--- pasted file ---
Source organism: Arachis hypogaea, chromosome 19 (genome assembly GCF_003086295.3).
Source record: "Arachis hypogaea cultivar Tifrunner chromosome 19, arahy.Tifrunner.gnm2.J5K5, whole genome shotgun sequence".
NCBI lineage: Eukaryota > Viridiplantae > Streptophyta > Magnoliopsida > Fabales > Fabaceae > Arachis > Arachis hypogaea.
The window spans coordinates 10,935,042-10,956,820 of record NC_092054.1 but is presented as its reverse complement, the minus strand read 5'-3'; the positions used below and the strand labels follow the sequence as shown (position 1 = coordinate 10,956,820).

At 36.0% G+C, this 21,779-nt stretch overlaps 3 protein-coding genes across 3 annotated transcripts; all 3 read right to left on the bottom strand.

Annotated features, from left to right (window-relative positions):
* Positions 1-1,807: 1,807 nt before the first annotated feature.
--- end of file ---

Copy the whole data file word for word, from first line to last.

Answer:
Source organism: Arachis hypogaea, chromosome 19 (genome assembly GCF_003086295.3).
Source record: "Arachis hypogaea cultivar Tifrunner chromosome 19, arahy.Tifrunner.gnm2.J5K5, whole genome shotgun sequence".
NCBI lineage: Eukaryota > Viridiplantae > Streptophyta > Magnoliopsida > Fabales > Fabaceae > Arachis > Arachis hypogaea.
The window spans coordinates 10,935,042-10,956,820 of record NC_092054.1 but is presented as its reverse complement, the minus strand read 5'-3'; the positions used below and the strand labels follow the sequence as shown (position 1 = coordinate 10,956,820).

At 36.0% G+C, this 21,779-nt stretch overlaps 3 protein-coding genes across 3 annotated transcripts; all 3 read right to left on the bottom strand.

Annotated features, from left to right (window-relative positions):
* Positions 1-1,807: 1,807 nt before the first annotated feature.